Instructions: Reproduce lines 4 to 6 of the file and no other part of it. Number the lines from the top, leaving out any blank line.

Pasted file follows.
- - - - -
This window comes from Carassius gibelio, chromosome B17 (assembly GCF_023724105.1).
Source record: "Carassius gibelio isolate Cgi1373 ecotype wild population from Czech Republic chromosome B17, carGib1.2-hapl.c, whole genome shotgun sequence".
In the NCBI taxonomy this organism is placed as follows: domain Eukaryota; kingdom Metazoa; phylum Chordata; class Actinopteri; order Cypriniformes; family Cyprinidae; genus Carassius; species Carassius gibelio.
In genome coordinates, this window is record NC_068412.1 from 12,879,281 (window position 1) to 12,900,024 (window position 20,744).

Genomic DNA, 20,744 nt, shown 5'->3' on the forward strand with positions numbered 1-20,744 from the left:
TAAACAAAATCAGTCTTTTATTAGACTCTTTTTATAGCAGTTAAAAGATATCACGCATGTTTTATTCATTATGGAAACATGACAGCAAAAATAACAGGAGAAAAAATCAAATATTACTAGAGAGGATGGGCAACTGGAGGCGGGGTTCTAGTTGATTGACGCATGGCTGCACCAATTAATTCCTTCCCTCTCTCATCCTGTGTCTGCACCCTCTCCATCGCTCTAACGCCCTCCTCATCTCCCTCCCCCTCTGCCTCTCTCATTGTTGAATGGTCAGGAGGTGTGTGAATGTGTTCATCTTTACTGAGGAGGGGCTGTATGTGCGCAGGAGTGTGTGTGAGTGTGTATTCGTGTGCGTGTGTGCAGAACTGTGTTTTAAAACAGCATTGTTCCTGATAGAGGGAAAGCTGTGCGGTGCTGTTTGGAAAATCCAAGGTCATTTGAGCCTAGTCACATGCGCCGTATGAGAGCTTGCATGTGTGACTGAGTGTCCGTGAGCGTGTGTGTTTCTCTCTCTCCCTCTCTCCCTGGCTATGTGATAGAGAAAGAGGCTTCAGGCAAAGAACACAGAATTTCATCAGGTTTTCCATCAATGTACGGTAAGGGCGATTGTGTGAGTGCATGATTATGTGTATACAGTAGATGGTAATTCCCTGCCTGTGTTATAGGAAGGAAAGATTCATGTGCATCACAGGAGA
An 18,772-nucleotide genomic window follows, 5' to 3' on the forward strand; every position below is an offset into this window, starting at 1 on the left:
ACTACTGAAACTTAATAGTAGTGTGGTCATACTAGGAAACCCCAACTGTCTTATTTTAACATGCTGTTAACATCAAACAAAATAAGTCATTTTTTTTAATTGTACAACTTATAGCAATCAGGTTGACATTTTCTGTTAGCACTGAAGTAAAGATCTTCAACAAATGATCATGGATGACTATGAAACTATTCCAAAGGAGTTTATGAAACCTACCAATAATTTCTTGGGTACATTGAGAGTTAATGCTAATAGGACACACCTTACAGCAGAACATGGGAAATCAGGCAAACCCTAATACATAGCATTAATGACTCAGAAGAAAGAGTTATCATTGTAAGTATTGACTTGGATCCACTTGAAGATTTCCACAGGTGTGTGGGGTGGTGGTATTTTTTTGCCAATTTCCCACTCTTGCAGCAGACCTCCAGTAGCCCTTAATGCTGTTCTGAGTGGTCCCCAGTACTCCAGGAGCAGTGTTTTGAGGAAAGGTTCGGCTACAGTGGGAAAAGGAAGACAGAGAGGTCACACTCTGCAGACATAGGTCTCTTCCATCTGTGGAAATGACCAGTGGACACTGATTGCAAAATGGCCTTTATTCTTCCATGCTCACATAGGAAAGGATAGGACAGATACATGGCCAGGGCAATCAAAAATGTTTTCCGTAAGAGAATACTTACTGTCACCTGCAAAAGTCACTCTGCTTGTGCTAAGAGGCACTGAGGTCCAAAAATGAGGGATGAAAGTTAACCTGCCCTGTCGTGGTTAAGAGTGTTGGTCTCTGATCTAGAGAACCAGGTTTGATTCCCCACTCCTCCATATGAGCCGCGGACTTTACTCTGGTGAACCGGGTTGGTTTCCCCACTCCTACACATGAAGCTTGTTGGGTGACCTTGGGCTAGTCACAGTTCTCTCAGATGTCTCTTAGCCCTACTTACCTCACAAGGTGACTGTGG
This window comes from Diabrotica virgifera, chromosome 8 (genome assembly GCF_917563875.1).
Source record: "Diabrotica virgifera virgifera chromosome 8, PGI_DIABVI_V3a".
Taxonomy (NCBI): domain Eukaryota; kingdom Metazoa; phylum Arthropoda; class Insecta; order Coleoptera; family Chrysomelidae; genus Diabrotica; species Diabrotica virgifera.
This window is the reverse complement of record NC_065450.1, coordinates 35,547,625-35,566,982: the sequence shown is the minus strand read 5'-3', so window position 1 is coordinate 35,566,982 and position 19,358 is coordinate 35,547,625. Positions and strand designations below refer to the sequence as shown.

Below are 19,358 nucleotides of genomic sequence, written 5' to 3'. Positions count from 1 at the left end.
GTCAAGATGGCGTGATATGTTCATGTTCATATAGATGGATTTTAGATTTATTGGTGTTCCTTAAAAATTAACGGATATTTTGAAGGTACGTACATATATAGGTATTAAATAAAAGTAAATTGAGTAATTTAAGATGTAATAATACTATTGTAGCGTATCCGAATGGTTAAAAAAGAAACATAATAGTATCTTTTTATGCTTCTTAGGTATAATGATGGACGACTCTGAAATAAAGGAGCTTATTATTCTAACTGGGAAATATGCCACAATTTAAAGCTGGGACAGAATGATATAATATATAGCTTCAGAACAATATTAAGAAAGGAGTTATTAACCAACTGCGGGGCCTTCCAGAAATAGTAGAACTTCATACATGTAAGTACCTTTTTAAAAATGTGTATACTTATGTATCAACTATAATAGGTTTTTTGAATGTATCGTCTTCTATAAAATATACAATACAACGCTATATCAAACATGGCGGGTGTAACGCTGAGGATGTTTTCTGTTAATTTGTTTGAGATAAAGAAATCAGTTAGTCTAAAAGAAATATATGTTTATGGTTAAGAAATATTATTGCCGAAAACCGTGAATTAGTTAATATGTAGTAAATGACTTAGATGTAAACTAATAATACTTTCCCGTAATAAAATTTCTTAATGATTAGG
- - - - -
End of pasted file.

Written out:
In genome coordinates, this window is record NC_068412.1 from 12,879,281 (window position 1) to 12,900,024 (window position 20,744).

Genomic DNA, 20,744 nt, shown 5'->3' on the forward strand with positions numbered 1-20,744 from the left:
TAAACAAAATCAGTCTTTTATTAGACTCTTTTTATAGCAGTTAAAAGATATCACGCATGTTTTATTCATTATGGAAACATGACAGCAAAAATAACAGGAGAAAAAATCAAATATTACTAGAGAGGATGGGCAACTGGAGGCGGGGTTCTAGTTGATTGACGCATGGCTGCACCAATTAATTCCTTCCCTCTCTCATCCTGTGTCTGCACCCTCTCCATCGCTCTAACGCCCTCCTCATCTCCCTCCCCCTCTGCCTCTCTCATTGTTGAATGGTCAGGAGGTGTGTGAATGTGTTCATCTTTACTGAGGAGGGGCTGTATGTGCGCAGGAGTGTGTGTGAGTGTGTATTCGTGTGCGTGTGTGCAGAACTGTGTTTTAAAACAGCATTGTTCCTGATAGAGGGAAAGCTGTGCGGTGCTGTTTGGAAAATCCAAGGTCATTTGAGCCTAGTCACATGCGCCGTATGAGAGCTTGCATGTGTGACTGAGTGTCCGTGAGCGTGTGTGTTTCTCTCTCTCCCTCTCTCCCTGGCTATGTGATAGAGAAAGAGGCTTCAGGCAAAGAACACAGAATTTCATCAGGTTTTCCATCAATGTACGGTAAGGGCGATTGTGTGAGTGCATGATTATGTGTATACAGTAGATGGTAATTCCCTGCCTGTGTTATAGGAAGGAAAGATTCATGTGCATCACAGGAGA